We at Fermilab have several dark-matter experiments either running or planned to be located at SNOLAB. The COUPP 4-kilogram bubble chamber has been operating for more than a year. We will commission the next device, a 60-kilogram chamber, later this year. Assuming all goes well with the 60-kilogram chamber, we are planning for a 500-kilogram chamber. The Cryogenic Dark Matter Search (CDMS), currently running with 10 kilograms of germanium detectors in the Soudan mine in Minnesota, is seeking support from the DOE and NSF to install 100 kilograms of cryogenic germanium detectors at SNOLAB. CDMS will also compete with other dark-matter proposals in the Generation 2 (G2) funding competition next year. We will soon move the DAMIC prototype detector to SNOLAB. DAMIC uses very low-noise CCDs to detect dark-matter particles with a very low threshold, which makes it sensitive to much lighter dark-matter particles than other current experimental technologies.

Visiting SNOLAB is an interesting and unusual experience. To reach the lab, you shoot down the lift some 6,800 feet into the earth, walk through a mile-long drift that is part of a working nickel mine on muddy, uneven ground, and then arrive in the ultra-clean facilities at the laboratory itself. You enter the lab after leaving your clothes behind, taking a shower and donning clean Tyvek suits. Over the years, SNOLAB has developed much experience in keeping out any materials that could bring low-level radioactive backgrounds into the laboratory.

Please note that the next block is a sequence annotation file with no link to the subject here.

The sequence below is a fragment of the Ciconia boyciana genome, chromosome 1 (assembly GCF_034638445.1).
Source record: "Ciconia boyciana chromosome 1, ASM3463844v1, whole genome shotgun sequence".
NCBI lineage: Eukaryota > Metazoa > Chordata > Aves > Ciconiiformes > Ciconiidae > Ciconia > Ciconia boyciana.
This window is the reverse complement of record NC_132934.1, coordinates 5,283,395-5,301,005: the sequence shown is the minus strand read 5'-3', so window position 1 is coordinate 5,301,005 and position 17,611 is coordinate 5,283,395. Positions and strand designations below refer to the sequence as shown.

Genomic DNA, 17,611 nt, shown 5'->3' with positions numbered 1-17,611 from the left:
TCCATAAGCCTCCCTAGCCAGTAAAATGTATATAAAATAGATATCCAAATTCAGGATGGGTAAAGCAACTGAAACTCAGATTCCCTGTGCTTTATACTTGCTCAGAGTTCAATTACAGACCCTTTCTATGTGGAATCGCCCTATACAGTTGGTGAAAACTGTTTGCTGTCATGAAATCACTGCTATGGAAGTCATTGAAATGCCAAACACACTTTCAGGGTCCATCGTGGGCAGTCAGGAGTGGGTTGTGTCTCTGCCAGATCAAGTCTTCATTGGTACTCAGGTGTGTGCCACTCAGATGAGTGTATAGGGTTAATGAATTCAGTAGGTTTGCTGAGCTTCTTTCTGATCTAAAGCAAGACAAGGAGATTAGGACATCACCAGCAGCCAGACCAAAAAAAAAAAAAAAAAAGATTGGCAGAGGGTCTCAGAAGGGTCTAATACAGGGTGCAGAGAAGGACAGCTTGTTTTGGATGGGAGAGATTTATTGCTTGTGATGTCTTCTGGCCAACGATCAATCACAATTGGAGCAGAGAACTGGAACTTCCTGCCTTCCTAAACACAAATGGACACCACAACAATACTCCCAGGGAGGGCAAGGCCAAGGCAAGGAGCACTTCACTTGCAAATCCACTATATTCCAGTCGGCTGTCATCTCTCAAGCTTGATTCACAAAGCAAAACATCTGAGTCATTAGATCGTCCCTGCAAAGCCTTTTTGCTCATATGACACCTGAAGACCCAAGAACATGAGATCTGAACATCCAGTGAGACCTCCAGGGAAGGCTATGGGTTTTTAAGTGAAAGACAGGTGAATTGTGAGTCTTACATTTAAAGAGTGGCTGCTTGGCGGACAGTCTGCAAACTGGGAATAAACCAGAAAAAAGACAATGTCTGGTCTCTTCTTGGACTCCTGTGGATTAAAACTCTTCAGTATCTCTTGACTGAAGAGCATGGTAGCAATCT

A special feature of SNOLAB is the remarkable collaboration between public and private entities. Support for the laboratory comes from the Canadian federal government, the Ontario provincial government and the Vale Company that owns the mine. It is impressive to see what this collaboration has achieved over time. Perseverance and great physics results do pay off!

VIP tour of underground facilities at the entrance of the SNOLAB at a depth of 6800 feet. Click to enlarge. Photo: SNOLAB
In Brief

New lecture series and site tours for Fermilab employees

This summer Fermilab's Diversity Council is introducing a lecture series and site tours specifically for laboratory employees. The lecture series, titled "At Work Behind the Scenes," kicks off tomorrow at noon in One West with a talk by Nancy Grossman on the Environmental Health & Safety Section. Lectures in this new series will be given every other month.

The employee site tours give staff a chance to see areas of the laboratory and grounds they don't usually visit during their day-to-day work. The tours begin in June and include a visit to the Main Control Room and a prairie tour.

For more information, email Sandra Charles at scharles@fnal.gov or John Kent at jwkent@fnal.gov.